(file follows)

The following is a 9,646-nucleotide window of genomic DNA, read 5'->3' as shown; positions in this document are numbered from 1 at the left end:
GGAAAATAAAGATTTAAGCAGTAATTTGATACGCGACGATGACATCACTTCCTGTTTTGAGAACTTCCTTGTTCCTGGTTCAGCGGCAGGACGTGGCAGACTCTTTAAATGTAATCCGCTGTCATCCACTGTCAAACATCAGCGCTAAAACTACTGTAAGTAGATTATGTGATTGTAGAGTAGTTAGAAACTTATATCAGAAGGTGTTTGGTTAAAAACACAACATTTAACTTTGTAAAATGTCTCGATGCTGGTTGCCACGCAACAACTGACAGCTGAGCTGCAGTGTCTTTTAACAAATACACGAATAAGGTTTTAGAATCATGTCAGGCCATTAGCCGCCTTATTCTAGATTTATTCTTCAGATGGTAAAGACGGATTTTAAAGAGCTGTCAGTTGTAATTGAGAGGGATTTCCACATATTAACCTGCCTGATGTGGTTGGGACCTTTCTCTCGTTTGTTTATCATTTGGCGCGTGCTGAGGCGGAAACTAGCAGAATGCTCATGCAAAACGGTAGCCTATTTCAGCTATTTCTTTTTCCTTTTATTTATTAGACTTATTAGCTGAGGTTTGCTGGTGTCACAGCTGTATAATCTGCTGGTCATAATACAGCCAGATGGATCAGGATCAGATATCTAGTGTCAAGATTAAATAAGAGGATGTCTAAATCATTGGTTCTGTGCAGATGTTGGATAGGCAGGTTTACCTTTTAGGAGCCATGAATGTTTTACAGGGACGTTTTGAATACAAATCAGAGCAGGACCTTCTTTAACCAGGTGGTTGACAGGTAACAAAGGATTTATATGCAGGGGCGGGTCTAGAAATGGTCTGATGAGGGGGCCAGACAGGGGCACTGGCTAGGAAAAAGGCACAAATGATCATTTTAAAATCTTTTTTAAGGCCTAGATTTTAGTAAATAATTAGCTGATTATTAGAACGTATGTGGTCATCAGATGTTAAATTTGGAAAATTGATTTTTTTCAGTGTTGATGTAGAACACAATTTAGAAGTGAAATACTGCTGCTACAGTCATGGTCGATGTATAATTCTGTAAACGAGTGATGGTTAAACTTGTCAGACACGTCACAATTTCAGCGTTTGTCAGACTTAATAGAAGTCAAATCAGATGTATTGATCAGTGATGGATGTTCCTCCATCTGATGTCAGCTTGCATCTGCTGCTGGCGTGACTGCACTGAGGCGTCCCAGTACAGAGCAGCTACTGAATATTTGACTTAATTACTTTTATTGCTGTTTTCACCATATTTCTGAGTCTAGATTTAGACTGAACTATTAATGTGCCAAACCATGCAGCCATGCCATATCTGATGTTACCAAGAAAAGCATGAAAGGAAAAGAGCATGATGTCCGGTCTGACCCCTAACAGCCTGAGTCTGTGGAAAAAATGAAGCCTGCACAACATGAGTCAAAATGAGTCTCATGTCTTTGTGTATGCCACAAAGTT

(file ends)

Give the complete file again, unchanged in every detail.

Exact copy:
The following is a 9,646-nucleotide window of genomic DNA, read 5'->3' as shown; positions in this document are numbered from 1 at the left end:
GGAAAATAAAGATTTAAGCAGTAATTTGATACGCGACGATGACATCACTTCCTGTTTTGAGAACTTCCTTGTTCCTGGTTCAGCGGCAGGACGTGGCAGACTCTTTAAATGTAATCCGCTGTCATCCACTGTCAAACATCAGCGCTAAAACTACTGTAAGTAGATTATGTGATTGTAGAGTAGTTAGAAACTTATATCAGAAGGTGTTTGGTTAAAAACACAACATTTAACTTTGTAAAATGTCTCGATGCTGGTTGCCACGCAACAACTGACAGCTGAGCTGCAGTGTCTTTTAACAAATACACGAATAAGGTTTTAGAATCATGTCAGGCCATTAGCCGCCTTATTCTAGATTTATTCTTCAGATGGTAAAGACGGATTTTAAAGAGCTGTCAGTTGTAATTGAGAGGGATTTCCACATATTAACCTGCCTGATGTGGTTGGGACCTTTCTCTCGTTTGTTTATCATTTGGCGCGTGCTGAGGCGGAAACTAGCAGAATGCTCATGCAAAACGGTAGCCTATTTCAGCTATTTCTTTTTCCTTTTATTTATTAGACTTATTAGCTGAGGTTTGCTGGTGTCACAGCTGTATAATCTGCTGGTCATAATACAGCCAGATGGATCAGGATCAGATATCTAGTGTCAAGATTAAATAAGAGGATGTCTAAATCATTGGTTCTGTGCAGATGTTGGATAGGCAGGTTTACCTTTTAGGAGCCATGAATGTTTTACAGGGACGTTTTGAATACAAATCAGAGCAGGACCTTCTTTAACCAGGTGGTTGACAGGTAACAAAGGATTTATATGCAGGGGCGGGTCTAGAAATGGTCTGATGAGGGGGCCAGACAGGGGCACTGGCTAGGAAAAAGGCACAAATGATCATTTTAAAATCTTTTTTAAGGCCTAGATTTTAGTAAATAATTAGCTGATTATTAGAACGTATGTGGTCATCAGATGTTAAATTTGGAAAATTGATTTTTTTCAGTGTTGATGTAGAACACAATTTAGAAGTGAAATACTGCTGCTACAGTCATGGTCGATGTATAATTCTGTAAACGAGTGATGGTTAAACTTGTCAGACACGTCACAATTTCAGCGTTTGTCAGACTTAATAGAAGTCAAATCAGATGTATTGATCAGTGATGGATGTTCCTCCATCTGATGTCAGCTTGCATCTGCTGCTGGCGTGACTGCACTGAGGCGTCCCAGTACAGAGCAGCTACTGAATATTTGACTTAATTACTTTTATTGCTGTTTTCACCATATTTCTGAGTCTAGATTTAGACTGAACTATTAATGTGCCAAACCATGCAGCCATGCCATATCTGATGTTACCAAGAAAAGCATGAAAGGAAAAGAGCATGATGTCCGGTCTGACCCCTAACAGCCTGAGTCTGTGGAAAAAATGAAGCCTGCACAACATGAGTCAAAATGAGTCTCATGTCTTTGTGTATGCCACAAAGTT